The life cycle and reproduction of red algae is variable and more complicated than that of any other algal group, typically involving one gametophyte and two sporophyte generations (Fig. 2). The first sporophyte is small and normallyremains attached and dependent on the gametophyte, producing diploid spores which disperse to grow into a second sporophyte generation. The gametophyte or the second sporophyte or both may form the main plant. In some species one sporophyte is missing from the life cycle. Uniquely among algae the sperms are non-motile, relying entirely on passive drift to reach the eggs.



Phaeophyta, the brown algae

These are the largest and most complex algae. They include the great kelps, Macrocystis and Nereocystis, of the Pacific which can grow up to 1 m day–1 and reach 70 m in length. Brown algae are usually the most abundant seaweeds on sea shores; Sargassum forms the basis of life in the mid-Atlantic Sargasso Sea; Laminaria may be hung up by children to detect humidity, while alginates can be extracted to be used as emulsifiers in ice creams and other food stuffs. They also are used occasionally as fodder for domestic animals (e.g. on Irish islands) and as fertilizer. They are flexible but extremely strong to withstand the buffeting of the sea in intertidal zones. Some have a simple filamentous structure, but most are differentiated into a holdfast with no absorptive function, a stipe and a lamina. The lamina of some wrack species, Fucus, includes air bladders, though at times with a rather different gas combination from normal air (high in carbon monoxide). They may secrete toxic polyphenols inhibiting bacterial growth.

     Sexual reproduction involves the typical alternation of diploid and haploid generations. These may or may not be alike in morphology, but both large and complex, or the gametophyte much reduced. In the wracks the gametophyte is reduced to gametes only, so there appears to be no alternation of generations and reproduction resembles that of vertebrates. Some brown algae can spread vegetatively by fragmentation, notably in Sargassum, which only reproduces in other ways when attached to the sea bed around coasts.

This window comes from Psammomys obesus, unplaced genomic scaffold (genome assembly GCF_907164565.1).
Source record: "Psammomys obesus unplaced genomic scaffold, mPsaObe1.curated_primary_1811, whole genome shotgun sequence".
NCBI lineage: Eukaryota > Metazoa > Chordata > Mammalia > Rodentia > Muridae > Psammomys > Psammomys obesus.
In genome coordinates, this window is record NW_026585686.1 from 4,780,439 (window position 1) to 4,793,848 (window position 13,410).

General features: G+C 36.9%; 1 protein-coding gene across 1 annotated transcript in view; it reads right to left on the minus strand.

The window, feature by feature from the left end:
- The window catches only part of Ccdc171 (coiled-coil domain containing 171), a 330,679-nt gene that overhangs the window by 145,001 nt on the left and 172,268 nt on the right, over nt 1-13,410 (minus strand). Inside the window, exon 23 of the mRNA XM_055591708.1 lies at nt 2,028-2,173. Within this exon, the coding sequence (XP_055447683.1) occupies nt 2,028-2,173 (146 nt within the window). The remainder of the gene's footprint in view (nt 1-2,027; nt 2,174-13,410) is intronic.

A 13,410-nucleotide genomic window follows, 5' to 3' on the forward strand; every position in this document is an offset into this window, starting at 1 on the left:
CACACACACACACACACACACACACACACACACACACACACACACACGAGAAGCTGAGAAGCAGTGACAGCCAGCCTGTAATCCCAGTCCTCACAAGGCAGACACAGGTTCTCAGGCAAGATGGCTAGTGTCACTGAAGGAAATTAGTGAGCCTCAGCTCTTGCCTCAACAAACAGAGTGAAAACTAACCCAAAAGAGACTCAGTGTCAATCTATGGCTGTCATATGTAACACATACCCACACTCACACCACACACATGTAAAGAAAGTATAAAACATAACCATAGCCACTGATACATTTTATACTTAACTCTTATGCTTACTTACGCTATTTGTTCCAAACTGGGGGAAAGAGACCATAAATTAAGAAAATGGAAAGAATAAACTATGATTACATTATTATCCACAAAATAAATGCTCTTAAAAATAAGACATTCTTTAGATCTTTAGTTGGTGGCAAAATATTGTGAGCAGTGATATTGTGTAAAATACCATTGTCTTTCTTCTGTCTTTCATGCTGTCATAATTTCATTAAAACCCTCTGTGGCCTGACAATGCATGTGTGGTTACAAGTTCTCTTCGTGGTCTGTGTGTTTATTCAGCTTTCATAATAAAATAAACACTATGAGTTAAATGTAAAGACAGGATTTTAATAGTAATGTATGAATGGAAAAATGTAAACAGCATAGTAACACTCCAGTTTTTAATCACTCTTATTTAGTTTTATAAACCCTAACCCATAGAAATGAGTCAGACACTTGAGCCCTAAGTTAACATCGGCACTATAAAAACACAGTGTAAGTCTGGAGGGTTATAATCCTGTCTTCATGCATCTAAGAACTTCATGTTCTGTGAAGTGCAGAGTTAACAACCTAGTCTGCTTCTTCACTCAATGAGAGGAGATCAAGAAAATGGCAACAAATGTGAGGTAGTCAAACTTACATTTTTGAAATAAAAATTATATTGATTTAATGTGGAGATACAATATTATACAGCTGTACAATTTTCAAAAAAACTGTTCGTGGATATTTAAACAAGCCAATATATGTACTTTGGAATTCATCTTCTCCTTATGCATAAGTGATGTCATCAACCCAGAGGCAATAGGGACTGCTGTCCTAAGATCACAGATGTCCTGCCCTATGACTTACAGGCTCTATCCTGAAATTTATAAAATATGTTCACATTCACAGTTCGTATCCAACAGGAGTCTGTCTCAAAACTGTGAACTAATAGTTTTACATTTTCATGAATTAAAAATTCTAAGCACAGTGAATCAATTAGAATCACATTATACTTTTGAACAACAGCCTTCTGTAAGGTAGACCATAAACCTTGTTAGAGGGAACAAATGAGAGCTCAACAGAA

Chlorophyta, the green algae

This large and highly variable group includes unicellular and colonial flagellate forms, such as Volvox (Fig. 3) used in laboratory demonstrations, filamentous forms such as Spirogyra and complex multicellular organisms such as the stoneworts, Chara (Fig. 3). They occur in a wide range of mainly aquatic environments and some are planktonic. They have  many features similar to those of land plants. In multicellular Chlorophyta, alternation of generations may involve both generations looking similar, a reduction of the sporophyte to a single cell or the reduction of the gametophyte to a single cell. The gametes (and sometimes the zygotes) are motile and flagellate; all require an aquatic medium for reproduction and their colonization of land is confined to damp places. Many can also reproduce asexually by diploid spores, again flagellate, sometimes with multiple flagella.

   The most complex green algae are the stoneworts, Charales, characteristic of lime-rich fresh water. They can reach 10 cm or more in length and have rhizoidlike cells  that attach the plant to soft substrates, This means that Chara strongly resembles some aquatic flowering plants. Specialized male and female reproductive organs are produced by the branch whorls and are large enough to be visible to the naked eye. The fertilized zygote may undergo meiosis before regenerating the plant body but this is not confirmed and it is not clear whether the main plant is diploid or haploid. The name stonewort derives from secretions of calcium carbonate on the outside of the branches.